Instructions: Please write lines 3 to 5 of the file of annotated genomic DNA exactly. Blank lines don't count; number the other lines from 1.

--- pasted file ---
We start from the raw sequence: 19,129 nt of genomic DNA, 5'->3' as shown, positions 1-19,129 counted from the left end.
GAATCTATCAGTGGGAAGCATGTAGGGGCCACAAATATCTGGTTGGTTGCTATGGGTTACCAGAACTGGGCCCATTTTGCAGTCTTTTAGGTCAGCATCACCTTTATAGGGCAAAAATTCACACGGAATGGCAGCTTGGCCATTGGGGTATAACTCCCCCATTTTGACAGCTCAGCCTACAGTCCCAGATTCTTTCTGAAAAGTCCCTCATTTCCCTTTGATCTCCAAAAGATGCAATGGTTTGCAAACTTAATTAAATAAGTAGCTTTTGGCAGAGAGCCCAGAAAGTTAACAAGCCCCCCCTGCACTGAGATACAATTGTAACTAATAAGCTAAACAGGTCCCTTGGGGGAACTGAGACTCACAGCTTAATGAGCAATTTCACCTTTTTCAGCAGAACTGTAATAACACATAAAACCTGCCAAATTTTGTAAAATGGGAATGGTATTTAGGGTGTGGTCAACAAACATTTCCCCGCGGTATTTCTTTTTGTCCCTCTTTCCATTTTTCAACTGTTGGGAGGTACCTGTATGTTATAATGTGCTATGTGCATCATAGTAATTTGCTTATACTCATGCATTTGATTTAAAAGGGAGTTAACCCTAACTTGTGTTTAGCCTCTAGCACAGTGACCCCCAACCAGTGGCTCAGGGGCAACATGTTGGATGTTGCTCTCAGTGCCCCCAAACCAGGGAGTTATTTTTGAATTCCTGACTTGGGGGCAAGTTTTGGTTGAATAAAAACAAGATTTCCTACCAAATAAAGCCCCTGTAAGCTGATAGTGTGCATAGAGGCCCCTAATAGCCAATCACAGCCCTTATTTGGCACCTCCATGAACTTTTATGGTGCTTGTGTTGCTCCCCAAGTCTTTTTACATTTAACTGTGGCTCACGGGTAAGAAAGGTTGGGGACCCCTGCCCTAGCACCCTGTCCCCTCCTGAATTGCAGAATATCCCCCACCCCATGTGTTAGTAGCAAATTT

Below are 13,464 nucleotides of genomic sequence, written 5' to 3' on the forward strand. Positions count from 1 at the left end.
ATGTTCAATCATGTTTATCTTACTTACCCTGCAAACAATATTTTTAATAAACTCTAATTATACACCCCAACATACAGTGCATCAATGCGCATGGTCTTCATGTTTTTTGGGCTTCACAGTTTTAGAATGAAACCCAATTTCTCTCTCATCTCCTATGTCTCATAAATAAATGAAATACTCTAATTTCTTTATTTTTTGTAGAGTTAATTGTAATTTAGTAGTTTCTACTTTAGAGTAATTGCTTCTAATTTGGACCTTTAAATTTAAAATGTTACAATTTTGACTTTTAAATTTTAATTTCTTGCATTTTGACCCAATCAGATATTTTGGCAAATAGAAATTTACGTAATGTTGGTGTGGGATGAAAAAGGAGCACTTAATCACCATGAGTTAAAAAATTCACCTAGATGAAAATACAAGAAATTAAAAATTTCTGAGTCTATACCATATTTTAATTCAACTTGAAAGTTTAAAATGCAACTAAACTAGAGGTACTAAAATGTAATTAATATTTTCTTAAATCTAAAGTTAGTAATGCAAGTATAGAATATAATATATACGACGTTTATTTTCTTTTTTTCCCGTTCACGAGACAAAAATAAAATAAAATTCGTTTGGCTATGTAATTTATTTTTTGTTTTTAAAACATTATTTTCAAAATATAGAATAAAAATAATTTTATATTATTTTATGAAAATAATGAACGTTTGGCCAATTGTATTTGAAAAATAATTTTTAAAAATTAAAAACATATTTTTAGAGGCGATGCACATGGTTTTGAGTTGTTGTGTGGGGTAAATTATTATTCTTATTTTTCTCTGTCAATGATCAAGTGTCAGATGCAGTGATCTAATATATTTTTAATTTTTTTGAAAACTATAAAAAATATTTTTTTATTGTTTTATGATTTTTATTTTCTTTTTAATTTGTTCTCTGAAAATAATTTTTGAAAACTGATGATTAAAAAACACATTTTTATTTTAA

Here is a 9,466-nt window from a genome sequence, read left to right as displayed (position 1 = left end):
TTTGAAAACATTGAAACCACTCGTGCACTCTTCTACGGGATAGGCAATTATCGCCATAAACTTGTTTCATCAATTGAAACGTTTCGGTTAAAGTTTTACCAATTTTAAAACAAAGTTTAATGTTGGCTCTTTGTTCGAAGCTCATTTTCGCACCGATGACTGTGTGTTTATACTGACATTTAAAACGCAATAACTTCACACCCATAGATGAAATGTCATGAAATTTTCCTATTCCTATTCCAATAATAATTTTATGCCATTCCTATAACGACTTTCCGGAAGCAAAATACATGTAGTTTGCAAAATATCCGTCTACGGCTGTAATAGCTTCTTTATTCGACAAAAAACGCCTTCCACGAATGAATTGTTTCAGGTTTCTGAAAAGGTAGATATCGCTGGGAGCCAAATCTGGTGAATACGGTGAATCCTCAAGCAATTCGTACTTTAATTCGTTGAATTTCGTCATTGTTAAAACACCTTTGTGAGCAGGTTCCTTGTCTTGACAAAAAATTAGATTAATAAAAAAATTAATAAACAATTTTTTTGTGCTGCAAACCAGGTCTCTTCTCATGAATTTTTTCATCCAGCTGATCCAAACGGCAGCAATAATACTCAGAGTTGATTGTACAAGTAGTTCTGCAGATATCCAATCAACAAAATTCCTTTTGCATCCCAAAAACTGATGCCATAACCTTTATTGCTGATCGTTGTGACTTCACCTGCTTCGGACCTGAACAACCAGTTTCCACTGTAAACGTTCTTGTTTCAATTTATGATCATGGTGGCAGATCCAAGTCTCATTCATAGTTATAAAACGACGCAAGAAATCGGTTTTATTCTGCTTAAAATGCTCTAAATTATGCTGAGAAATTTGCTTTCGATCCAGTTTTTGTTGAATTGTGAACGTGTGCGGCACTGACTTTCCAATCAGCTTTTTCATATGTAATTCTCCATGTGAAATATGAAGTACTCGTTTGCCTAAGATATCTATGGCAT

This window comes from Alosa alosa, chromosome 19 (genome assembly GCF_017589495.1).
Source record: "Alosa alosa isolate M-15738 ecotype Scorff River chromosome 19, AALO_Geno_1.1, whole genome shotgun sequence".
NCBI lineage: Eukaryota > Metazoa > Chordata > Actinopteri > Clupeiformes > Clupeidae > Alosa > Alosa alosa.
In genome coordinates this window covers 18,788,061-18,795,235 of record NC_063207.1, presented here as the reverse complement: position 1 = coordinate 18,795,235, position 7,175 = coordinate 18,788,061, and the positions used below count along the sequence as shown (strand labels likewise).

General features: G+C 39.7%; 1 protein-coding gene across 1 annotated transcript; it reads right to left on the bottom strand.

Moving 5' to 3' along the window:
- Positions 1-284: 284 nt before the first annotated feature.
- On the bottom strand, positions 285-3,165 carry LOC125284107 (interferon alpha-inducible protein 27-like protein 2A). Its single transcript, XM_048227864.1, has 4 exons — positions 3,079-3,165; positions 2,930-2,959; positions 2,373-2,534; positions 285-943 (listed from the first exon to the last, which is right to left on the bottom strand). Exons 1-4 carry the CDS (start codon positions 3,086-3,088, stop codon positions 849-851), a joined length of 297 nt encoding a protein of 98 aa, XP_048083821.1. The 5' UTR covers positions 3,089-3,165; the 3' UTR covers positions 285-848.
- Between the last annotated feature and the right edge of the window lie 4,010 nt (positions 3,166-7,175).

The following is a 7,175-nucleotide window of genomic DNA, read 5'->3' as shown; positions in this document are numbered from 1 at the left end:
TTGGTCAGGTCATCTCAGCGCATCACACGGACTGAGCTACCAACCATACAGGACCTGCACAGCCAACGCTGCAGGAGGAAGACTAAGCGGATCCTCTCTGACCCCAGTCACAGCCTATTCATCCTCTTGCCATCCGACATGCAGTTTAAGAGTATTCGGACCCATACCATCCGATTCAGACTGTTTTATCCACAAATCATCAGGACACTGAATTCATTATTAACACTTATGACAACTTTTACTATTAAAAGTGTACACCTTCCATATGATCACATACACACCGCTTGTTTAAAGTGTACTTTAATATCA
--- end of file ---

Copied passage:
Below are 13,464 nucleotides of genomic sequence, written 5' to 3' on the forward strand. Positions count from 1 at the left end.
ATGTTCAATCATGTTTATCTTACTTACCCTGCAAACAATATTTTTAATAAACTCTAATTATACACCCCAACATACAGTGCATCAATGCGCATGGTCTTCATGTTTTTTGGGCTTCACAGTTTTAGAATGAAACCCAATTTCTCTCTCATCTCCTATGTCTCATAAATAAATGAAATACTCTAATTTCTTTATTTTTTGTAGAGTTAATTGTAATTTAGTAGTTTCTACTTTAGAGTAATTGCTTCTAATTTGGACCTTTAAATTTAAAATGTTACAATTTTGACTTTTAAATTTTAATTTCTTGCATTTTGACCCAATCAGATATTTTGGCAAATAGAAATTTACGTAATGTTGGTGTGGGATGAAAAAGGAGCACTTAATCACCATGAGTTAAAAAATTCACCTAGATGAAAATACAAGAAATTAAAAATTTCTGAGTCTATACCATATTTTAATTCAACTTGAAAGTTTAAAATGCAACTAAACTAGAGGTACTAAAATGTAATTAATATTTTCTTAAATCTAAAGTTAGTAATGCAAGTATAGAATATAATATATACGACGTTTATTTTCTTTTTTTCCCGTTCACGAGACAAAAATAAAATAAAATTCGTTTGGCTATGTAATTTATTTTTTGTTTTTAAAACATTATTTTCAAAATATAGAATAAAAATAATTTTATATTATTTTATGAAAATAATGAACGTTTGGCCAATTGTATTTGAAAAATAATTTTTAAAAATTAAAAACATATTTTTAGAGGCGATGCACATGGTTTTGAGTTGTTGTGTGGGGTAAATTATTATTCTTATTTTTCTCTGTCAATGATCAAGTGTCAGATGCAGTGATCTAATATATTTTTAATTTTTTTGAAAACTATAAAAAATATTTTTTTATTGTTTTATGATTTTTATTTTCTTTTTAATTTGTTCTCTGAAAATAATTTTTGAAAACTGATGATTAAAAAACACATTTTTATTTTAA

Here is a 9,466-nt window from a genome sequence, read left to right as displayed (position 1 = left end):